Under one of the oldest lakes in the world, scientists may have discovered one of Europe’s earliest sedentary village hidden behind a protective spike fortification.
According to Albert Hafner, an archaeology professor from the University of Bern in Switzerland, the discovery beneath Lake Ohrid in the Albanian village of Lin confirms that lakeshore settlements in the area, which spans the mountainous border of North Macedonia, are much older than archaeologists had anticipated.
Lin is the oldest lakeside village that has been found so far, and is even older than comparable ones found in southern Italy and throughout Europe, according to the findings made by Swiss and Albanian archaeologists with the aid of professional divers. Lin served as a hub for the development of agriculture, craftsmanship, and fishing around 8,500 years ago.
The earliest known communities in the Mediterranean and Alpine areas were several hundred years younger before the discovery made. The new radiocarbon date suggests that one of the oldest settlements of stilt dwellings in Europe occurred between 6000 and 5800 BC.
“Archaeological sites in lakes of the southern Balkans (Greece, Albania and North Macedonia) provide an excellent opportunity to investigate rich archives of societal and environmental change in the cradle of European farming. Natural lake sediments and submerged prehistoric settlements offer exceptional preservation conditions and uniquely holistic insights into past anthroposphere, biosphere and geosphere dynamics.” EXPLO project‘s website notifies.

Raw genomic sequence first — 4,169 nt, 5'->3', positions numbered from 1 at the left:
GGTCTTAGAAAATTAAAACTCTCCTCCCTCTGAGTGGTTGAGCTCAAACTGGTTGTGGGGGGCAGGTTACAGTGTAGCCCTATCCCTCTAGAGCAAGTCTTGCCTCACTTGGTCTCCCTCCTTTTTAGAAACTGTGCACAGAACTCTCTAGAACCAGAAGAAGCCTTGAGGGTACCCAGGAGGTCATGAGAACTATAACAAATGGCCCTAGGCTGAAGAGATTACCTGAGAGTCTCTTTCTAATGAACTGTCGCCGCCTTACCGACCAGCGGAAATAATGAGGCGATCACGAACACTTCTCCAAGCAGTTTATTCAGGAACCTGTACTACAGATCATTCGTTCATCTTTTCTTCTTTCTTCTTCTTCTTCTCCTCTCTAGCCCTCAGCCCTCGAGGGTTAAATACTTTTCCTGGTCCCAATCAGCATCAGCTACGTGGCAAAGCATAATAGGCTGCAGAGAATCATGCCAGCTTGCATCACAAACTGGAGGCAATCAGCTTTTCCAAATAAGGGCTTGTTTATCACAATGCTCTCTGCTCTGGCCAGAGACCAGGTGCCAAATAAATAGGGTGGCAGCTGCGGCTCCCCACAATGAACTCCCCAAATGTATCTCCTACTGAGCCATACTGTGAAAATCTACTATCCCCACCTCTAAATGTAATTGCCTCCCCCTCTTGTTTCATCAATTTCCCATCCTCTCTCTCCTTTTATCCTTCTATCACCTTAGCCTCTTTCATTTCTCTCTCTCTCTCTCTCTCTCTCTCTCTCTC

Albanian archaeologist Adrian Anastasi told that “building their village on stilts was a complex task, very complicated, very difficult, and it’s important to understand why these people made this choice.”
While excavating numerous seeds, plants, and the bones of wild and domesticated animals at the site for the last four years, archaeologists suddenly found into a fresh puzzle to attempt and solve. Archaeologists don’t know why the people needed to build defensive barricades out of thousands of spiked boards, despite the fact that the presence of palisades implies that the hamlet was fortified.
According to AFP, Hafner described the find as “a real treasure trove for research,” with researchers estimating that over 100,000 spikes were driven into the lake’s bottom off Lin.
It will take another twenty years for the village to be properly examined and studied and for definitive conclusions to be made, according to archaeologists.
Photo by: USA Today